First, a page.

Thursday, 6 March 2008

‘Gladiatrix’ – Russell Whitfield (Myrmidon Books)

It wasn’t until I saw ‘Gladiator’, for the first time, that I realised women also fought in the arena. I never really paid much attention in history classes and that one must have slipped me by… It didn’t slip Russel Whitfield’s notice though and he’s gone and written a book about it. This is the first historical novel that I’ve reviewed and to be honest I wasn’t sure, at first, if it would fit into the remit of what I’m trying to do with the blog. I picked it up anyway and enjoyed it so much that it definitely gets a mention here.
The plot is simple. Lysandra is a Spartan warrior priestess who has been shipwrecked and sold into slavery as a Gladiatrix, a female gladiator who provides the ‘warm up act’ to the crowd before the main events. It’s a slim hope but the only possible way that Lysandra can regain her freedom is by victory in the arena. Lysandra’s Spartan upbringing will help her survive the arena but she must still contend with the enmity of Sorina, the Gladiatrix Prima, and the brutal Numidian trainer Nastasen…
I really enjoyed reading ‘Gladiatrix’ and I reckon if you’re a fan of historical fiction by authors such as Simon Scarrow and Conn Iggulden then you could do a lot worse than pick this one up for a read. As the title suggests, a lot of the action takes place in the arena and after reading some of the fights I was left feeling almost as bruised as I would have done if I’d been fighting for real! Whitfield isn’t one of those authors who has their characters rushing in waving a sword, there’s evidence of real thought regarding the consequences of each sword thrust and shield block. The fight scenes can sometimes drag on for a bit though, sometimes this serves to increase the tension but at other times it just seems unnecessary (especially if you know that a certain character will win through) and almost cartoonish. The same goes for the ‘romantic sub-plot’ between Lysandra and one of the other gladiatrices, while there were some real poignant moments I’m pretty sure that the sex scenes perhaps didn’t need to be dwelt upon at such great length. It’s cool if you like that kind of thing in your reading but I wanted to find out what happened next!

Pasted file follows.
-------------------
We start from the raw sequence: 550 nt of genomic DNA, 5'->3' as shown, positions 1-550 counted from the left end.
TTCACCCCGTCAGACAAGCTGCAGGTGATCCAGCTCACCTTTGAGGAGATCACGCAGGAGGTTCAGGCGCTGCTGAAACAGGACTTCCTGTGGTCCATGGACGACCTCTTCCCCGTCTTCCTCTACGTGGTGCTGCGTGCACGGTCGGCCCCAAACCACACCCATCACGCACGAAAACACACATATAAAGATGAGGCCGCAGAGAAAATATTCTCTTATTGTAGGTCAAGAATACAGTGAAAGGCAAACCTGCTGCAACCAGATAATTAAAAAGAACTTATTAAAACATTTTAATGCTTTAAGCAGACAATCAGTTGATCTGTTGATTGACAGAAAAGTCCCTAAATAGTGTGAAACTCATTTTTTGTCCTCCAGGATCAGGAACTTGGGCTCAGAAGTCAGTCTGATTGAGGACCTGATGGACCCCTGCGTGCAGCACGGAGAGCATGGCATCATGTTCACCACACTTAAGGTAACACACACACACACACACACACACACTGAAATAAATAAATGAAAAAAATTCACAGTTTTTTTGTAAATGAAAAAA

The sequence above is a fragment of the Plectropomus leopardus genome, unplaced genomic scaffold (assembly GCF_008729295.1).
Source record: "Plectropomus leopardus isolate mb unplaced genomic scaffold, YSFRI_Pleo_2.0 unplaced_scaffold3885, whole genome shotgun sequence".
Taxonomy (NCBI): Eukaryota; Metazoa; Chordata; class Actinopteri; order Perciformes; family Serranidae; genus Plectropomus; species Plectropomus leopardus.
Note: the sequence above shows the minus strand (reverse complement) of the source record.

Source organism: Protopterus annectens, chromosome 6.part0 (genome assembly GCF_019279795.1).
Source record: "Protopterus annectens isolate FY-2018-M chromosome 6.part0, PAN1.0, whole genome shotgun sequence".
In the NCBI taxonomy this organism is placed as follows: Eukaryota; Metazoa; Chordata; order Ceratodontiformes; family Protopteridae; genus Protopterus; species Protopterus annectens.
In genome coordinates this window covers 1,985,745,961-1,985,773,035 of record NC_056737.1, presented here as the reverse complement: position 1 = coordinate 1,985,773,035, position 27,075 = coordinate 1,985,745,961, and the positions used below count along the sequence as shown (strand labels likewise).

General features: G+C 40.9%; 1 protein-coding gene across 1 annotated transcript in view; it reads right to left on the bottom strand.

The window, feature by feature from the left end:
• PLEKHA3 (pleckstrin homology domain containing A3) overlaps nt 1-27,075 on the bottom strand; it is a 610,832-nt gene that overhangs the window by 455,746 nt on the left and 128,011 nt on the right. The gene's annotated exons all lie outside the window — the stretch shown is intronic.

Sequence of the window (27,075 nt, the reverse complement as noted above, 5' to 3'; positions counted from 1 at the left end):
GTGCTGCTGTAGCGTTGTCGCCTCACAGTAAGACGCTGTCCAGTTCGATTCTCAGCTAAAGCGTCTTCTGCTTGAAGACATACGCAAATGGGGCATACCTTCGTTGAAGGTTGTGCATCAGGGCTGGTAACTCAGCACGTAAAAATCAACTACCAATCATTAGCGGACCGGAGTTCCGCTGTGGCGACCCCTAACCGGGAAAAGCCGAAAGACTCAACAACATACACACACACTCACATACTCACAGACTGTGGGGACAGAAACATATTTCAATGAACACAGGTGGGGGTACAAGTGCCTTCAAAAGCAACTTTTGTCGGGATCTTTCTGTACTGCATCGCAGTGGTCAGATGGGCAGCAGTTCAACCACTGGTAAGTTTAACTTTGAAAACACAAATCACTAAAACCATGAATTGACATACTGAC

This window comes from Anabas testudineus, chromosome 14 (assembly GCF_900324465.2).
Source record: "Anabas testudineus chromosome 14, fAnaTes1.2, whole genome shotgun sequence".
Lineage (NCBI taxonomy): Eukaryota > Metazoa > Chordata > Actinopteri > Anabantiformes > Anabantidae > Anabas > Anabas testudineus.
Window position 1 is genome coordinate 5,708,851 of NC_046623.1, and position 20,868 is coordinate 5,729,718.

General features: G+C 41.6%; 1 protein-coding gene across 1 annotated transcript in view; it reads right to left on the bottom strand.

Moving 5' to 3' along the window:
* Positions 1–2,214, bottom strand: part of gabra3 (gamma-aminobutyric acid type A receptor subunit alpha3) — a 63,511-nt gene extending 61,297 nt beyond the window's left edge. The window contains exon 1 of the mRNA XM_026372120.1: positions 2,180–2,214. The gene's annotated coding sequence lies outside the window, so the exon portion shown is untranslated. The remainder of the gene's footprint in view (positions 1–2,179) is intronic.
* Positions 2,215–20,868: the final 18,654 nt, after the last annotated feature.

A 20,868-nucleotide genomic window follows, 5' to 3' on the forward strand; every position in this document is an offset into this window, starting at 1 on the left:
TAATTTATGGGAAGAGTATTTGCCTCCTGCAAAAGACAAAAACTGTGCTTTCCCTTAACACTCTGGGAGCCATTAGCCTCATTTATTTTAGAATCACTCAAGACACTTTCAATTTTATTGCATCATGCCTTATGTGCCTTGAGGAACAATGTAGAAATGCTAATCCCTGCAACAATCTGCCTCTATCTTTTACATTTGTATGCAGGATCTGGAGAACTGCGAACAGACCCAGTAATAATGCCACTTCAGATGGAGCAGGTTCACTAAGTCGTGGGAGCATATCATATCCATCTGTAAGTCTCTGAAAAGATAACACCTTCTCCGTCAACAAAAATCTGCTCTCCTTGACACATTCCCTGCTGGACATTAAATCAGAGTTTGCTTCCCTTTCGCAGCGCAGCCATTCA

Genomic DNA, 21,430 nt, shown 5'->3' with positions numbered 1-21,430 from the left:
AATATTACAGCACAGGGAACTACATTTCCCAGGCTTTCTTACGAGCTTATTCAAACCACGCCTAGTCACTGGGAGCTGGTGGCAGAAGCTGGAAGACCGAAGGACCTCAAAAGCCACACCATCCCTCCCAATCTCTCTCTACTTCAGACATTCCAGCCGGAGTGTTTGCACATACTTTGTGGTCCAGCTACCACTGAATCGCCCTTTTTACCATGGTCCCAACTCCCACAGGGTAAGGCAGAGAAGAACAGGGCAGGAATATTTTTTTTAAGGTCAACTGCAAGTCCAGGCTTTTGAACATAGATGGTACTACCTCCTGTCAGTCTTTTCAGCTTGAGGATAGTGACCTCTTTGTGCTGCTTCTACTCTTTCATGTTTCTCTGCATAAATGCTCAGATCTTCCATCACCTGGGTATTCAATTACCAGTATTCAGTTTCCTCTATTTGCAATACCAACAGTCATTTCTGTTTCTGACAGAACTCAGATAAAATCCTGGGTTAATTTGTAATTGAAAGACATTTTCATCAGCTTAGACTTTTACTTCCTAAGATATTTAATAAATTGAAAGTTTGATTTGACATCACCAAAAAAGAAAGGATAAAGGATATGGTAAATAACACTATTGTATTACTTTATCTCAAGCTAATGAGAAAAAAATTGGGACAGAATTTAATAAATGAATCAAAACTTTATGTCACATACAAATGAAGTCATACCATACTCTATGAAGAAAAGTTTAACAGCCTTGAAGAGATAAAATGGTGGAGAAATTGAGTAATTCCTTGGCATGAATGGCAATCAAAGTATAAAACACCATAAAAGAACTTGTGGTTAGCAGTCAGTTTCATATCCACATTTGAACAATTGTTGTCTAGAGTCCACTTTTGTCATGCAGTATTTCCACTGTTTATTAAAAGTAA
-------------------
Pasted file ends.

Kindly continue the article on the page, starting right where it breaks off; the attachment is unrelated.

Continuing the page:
On the whole though, ‘Gladiatrix’ is an entertaining read that has an air of thorough research about it. Whitfield steers the reader through a series of events in the arena (as well as some hard hitting stuff outside it!) that contrasts well with Lysandra’s journey to reconcile her Spartan upbringing with her new life as a slave. There are plenty of twists and turns and you’re also well advised not to get too attached any particular character; life in the arena is harsh and death is never far away!
If you’ve ever wondered what ‘Gladiator’ would have been like with Angelina Jolie in the main role (surely it’s not just me?) then give ‘Gladiatrix’ a try ;o)

Eight out of Ten


Tia Nevitt said...

Several years ago, I read a novel about a female gladiator, but unfortunately I no longer have the book. (How the heck did that happen?) I love books set in ancient times; it's a fascinating time to me.